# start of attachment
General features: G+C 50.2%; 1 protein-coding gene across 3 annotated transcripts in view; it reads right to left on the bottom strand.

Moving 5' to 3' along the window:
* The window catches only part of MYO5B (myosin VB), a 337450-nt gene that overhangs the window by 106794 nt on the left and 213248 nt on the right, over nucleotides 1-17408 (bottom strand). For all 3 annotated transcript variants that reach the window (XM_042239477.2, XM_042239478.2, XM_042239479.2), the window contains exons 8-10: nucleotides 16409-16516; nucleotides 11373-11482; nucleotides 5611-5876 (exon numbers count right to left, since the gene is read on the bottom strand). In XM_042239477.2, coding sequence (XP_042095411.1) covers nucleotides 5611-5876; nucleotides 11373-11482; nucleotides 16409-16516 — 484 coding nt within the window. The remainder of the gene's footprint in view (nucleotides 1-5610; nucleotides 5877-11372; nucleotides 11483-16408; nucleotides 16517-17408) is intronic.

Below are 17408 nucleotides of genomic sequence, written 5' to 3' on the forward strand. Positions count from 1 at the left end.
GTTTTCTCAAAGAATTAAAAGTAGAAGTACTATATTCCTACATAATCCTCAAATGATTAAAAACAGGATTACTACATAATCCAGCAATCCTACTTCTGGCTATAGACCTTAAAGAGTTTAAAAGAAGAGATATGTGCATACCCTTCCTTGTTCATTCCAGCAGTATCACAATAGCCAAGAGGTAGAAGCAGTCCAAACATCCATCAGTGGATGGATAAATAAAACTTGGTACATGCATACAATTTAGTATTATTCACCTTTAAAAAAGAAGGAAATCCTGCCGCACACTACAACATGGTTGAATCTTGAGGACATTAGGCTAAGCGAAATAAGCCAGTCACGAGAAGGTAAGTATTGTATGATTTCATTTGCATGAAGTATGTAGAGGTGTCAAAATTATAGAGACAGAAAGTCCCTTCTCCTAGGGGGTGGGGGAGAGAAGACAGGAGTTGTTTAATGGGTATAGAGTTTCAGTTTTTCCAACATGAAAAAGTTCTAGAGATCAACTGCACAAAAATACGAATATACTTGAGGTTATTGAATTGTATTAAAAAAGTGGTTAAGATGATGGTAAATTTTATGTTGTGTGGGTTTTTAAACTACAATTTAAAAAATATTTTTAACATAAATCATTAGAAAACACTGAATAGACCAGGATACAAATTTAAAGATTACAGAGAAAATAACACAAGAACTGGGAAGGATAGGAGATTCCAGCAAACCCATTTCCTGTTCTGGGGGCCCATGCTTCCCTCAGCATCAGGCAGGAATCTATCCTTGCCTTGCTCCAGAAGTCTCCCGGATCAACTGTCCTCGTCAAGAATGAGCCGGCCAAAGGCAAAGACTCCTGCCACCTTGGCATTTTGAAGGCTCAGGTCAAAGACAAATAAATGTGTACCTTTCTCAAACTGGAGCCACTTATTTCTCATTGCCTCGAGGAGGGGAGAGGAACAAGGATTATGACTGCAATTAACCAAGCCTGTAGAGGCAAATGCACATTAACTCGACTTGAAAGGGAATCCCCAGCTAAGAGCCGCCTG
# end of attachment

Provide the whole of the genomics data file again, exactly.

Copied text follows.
General features: G+C 50.2%; 1 protein-coding gene across 3 annotated transcripts in view; it reads right to left on the bottom strand.

Moving 5' to 3' along the window:
* The window catches only part of MYO5B (myosin VB), a 337450-nt gene that overhangs the window by 106794 nt on the left and 213248 nt on the right, over nucleotides 1-17408 (bottom strand). For all 3 annotated transcript variants that reach the window (XM_042239477.2, XM_042239478.2, XM_042239479.2), the window contains exons 8-10: nucleotides 16409-16516; nucleotides 11373-11482; nucleotides 5611-5876 (exon numbers count right to left, since the gene is read on the bottom strand). In XM_042239477.2, coding sequence (XP_042095411.1) covers nucleotides 5611-5876; nucleotides 11373-11482; nucleotides 16409-16516 — 484 coding nt within the window. The remainder of the gene's footprint in view (nucleotides 1-5610; nucleotides 5877-11372; nucleotides 11483-16408; nucleotides 16517-17408) is intronic.

Below are 17408 nucleotides of genomic sequence, written 5' to 3' on the forward strand. Positions count from 1 at the left end.
GTTTTCTCAAAGAATTAAAAGTAGAAGTACTATATTCCTACATAATCCTCAAATGATTAAAAACAGGATTACTACATAATCCAGCAATCCTACTTCTGGCTATAGACCTTAAAGAGTTTAAAAGAAGAGATATGTGCATACCCTTCCTTGTTCATTCCAGCAGTATCACAATAGCCAAGAGGTAGAAGCAGTCCAAACATCCATCAGTGGATGGATAAATAAAACTTGGTACATGCATACAATTTAGTATTATTCACCTTTAAAAAAGAAGGAAATCCTGCCGCACACTACAACATGGTTGAATCTTGAGGACATTAGGCTAAGCGAAATAAGCCAGTCACGAGAAGGTAAGTATTGTATGATTTCATTTGCATGAAGTATGTAGAGGTGTCAAAATTATAGAGACAGAAAGTCCCTTCTCCTAGGGGGTGGGGGAGAGAAGACAGGAGTTGTTTAATGGGTATAGAGTTTCAGTTTTTCCAACATGAAAAAGTTCTAGAGATCAACTGCACAAAAATACGAATATACTTGAGGTTATTGAATTGTATTAAAAAAGTGGTTAAGATGATGGTAAATTTTATGTTGTGTGGGTTTTTAAACTACAATTTAAAAAATATTTTTAACATAAATCATTAGAAAACACTGAATAGACCAGGATACAAATTTAAAGATTACAGAGAAAATAACACAAGAACTGGGAAGGATAGGAGATTCCAGCAAACCCATTTCCTGTTCTGGGGGCCCATGCTTCCCTCAGCATCAGGCAGGAATCTATCCTTGCCTTGCTCCAGAAGTCTCCCGGATCAACTGTCCTCGTCAAGAATGAGCCGGCCAAAGGCAAAGACTCCTGCCACCTTGGCATTTTGAAGGCTCAGGTCAAAGACAAATAAATGTGTACCTTTCTCAAACTGGAGCCACTTATTTCTCATTGCCTCGAGGAGGGGAGAGGAACAAGGATTATGACTGCAATTAACCAAGCCTGTAGAGGCAAATGCACATTAACTCGACTTGAAAGGGAATCCCCAGCTAAGAGCCGCCTG